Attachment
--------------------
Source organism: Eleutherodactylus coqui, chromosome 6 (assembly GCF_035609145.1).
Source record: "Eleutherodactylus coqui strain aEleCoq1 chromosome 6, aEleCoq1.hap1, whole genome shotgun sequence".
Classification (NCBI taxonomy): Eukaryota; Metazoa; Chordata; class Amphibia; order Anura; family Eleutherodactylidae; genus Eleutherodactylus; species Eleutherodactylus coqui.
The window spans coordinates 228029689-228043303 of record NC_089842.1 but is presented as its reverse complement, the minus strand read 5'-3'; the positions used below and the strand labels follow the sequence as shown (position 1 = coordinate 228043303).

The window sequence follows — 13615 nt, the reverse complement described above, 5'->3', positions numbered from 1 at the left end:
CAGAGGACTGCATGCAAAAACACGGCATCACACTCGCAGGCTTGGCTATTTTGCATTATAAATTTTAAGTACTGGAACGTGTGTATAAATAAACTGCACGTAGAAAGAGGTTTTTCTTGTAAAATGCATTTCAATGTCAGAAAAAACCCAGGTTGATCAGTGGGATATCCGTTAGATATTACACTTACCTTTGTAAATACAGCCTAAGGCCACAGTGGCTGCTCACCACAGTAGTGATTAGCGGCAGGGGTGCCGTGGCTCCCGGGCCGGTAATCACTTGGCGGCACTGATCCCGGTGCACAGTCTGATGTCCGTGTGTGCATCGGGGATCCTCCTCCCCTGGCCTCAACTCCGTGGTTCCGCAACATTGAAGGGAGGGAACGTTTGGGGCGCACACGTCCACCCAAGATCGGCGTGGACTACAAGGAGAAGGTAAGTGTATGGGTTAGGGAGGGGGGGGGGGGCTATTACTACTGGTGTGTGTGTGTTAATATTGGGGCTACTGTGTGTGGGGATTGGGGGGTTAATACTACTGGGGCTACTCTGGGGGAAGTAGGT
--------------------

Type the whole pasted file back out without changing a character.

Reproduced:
Source organism: Eleutherodactylus coqui, chromosome 6 (assembly GCF_035609145.1).
Source record: "Eleutherodactylus coqui strain aEleCoq1 chromosome 6, aEleCoq1.hap1, whole genome shotgun sequence".
Classification (NCBI taxonomy): Eukaryota; Metazoa; Chordata; class Amphibia; order Anura; family Eleutherodactylidae; genus Eleutherodactylus; species Eleutherodactylus coqui.
The window spans coordinates 228029689-228043303 of record NC_089842.1 but is presented as its reverse complement, the minus strand read 5'-3'; the positions used below and the strand labels follow the sequence as shown (position 1 = coordinate 228043303).

The window sequence follows — 13615 nt, the reverse complement described above, 5'->3', positions numbered from 1 at the left end:
CAGAGGACTGCATGCAAAAACACGGCATCACACTCGCAGGCTTGGCTATTTTGCATTATAAATTTTAAGTACTGGAACGTGTGTATAAATAAACTGCACGTAGAAAGAGGTTTTTCTTGTAAAATGCATTTCAATGTCAGAAAAAACCCAGGTTGATCAGTGGGATATCCGTTAGATATTACACTTACCTTTGTAAATACAGCCTAAGGCCACAGTGGCTGCTCACCACAGTAGTGATTAGCGGCAGGGGTGCCGTGGCTCCCGGGCCGGTAATCACTTGGCGGCACTGATCCCGGTGCACAGTCTGATGTCCGTGTGTGCATCGGGGATCCTCCTCCCCTGGCCTCAACTCCGTGGTTCCGCAACATTGAAGGGAGGGAACGTTTGGGGCGCACACGTCCACCCAAGATCGGCGTGGACTACAAGGAGAAGGTAAGTGTATGGGTTAGGGAGGGGGGGGGGGGCTATTACTACTGGTGTGTGTGTGTTAATATTGGGGCTACTGTGTGTGGGGATTGGGGGGTTAATACTACTGGGGCTACTCTGGGGGAAGTAGGT